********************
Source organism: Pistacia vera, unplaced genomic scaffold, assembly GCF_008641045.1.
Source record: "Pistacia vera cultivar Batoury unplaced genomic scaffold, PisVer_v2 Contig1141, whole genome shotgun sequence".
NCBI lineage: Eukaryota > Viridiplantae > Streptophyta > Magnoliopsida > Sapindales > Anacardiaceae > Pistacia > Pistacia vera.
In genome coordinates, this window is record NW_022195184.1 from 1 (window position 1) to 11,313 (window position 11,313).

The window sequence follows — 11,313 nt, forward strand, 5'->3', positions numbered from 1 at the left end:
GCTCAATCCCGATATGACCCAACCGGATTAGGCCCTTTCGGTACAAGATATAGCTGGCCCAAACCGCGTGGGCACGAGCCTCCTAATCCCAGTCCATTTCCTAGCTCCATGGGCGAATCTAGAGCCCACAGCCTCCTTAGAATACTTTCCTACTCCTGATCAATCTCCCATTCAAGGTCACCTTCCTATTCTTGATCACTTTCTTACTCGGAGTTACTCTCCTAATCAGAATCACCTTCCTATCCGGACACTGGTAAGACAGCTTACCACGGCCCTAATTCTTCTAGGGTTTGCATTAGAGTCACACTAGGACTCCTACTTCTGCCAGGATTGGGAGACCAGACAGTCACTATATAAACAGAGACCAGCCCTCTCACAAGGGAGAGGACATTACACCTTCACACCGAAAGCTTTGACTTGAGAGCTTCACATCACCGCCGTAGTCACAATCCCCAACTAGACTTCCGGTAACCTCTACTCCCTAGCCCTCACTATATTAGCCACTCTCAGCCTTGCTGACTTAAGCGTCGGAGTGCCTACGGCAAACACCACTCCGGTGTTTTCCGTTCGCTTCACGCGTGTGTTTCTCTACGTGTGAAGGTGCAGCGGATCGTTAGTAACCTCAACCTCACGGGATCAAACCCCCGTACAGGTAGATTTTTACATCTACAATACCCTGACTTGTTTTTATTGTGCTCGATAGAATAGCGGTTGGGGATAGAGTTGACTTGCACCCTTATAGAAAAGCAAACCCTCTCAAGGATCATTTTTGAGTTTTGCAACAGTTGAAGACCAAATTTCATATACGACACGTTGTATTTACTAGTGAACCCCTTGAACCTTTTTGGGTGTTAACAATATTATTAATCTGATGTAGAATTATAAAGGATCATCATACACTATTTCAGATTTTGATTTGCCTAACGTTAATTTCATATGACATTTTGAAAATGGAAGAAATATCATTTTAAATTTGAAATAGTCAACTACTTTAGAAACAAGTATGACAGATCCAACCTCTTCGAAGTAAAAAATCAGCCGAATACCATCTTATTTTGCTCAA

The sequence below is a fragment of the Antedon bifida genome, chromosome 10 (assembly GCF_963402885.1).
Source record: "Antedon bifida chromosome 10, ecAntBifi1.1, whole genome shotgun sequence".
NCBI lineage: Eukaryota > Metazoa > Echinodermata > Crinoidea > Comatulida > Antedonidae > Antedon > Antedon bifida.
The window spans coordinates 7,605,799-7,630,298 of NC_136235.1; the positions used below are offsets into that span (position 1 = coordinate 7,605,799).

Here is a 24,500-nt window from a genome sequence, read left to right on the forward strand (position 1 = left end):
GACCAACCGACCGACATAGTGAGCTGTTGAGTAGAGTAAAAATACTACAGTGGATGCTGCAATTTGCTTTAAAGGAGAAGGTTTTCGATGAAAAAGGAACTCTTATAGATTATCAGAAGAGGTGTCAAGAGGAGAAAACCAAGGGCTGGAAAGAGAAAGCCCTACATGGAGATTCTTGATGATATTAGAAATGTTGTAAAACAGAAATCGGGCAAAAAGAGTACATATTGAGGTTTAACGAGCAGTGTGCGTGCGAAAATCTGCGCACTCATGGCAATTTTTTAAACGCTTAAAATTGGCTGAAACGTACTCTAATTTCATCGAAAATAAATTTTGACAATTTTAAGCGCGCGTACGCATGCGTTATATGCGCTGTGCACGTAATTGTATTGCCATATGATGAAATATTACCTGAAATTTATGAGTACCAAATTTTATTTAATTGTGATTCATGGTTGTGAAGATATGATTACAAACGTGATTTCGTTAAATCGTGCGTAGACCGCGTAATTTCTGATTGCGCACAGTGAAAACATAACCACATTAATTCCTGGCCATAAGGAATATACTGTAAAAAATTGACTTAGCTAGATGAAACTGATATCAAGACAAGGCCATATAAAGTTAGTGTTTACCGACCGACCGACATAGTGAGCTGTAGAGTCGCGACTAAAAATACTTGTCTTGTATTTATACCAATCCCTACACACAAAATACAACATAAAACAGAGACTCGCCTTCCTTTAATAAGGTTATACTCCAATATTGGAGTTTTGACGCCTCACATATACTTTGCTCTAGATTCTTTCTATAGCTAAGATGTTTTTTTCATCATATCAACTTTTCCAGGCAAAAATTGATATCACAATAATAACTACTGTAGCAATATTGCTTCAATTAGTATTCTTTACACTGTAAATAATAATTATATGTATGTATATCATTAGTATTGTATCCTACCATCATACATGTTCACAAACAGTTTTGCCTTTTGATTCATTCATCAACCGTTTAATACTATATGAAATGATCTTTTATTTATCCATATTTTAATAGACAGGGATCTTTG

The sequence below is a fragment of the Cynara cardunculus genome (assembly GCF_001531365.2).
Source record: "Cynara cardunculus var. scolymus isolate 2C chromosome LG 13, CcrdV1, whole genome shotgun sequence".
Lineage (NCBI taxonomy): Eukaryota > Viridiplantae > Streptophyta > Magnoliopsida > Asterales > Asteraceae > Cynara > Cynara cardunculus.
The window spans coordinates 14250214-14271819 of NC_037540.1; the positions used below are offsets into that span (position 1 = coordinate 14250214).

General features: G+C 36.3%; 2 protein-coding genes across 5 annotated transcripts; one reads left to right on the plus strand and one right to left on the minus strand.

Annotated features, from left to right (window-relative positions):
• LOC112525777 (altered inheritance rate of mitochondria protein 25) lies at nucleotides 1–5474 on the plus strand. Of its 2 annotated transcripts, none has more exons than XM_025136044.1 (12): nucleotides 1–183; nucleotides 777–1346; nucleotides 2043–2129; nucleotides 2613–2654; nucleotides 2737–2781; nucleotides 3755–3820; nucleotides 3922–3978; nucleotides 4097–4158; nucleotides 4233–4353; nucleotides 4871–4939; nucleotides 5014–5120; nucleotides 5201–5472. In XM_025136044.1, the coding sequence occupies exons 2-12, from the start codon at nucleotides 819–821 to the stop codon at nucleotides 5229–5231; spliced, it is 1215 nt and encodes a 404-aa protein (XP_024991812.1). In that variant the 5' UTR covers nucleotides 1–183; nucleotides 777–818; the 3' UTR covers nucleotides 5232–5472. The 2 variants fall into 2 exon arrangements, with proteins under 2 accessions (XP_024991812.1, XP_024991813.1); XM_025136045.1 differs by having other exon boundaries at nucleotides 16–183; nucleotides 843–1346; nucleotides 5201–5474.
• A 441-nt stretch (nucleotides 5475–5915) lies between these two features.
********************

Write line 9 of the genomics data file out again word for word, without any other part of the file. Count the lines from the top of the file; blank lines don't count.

NCBI lineage: Eukaryota > Metazoa > Echinodermata > Crinoidea > Comatulida > Antedonidae > Antedon > Antedon bifida.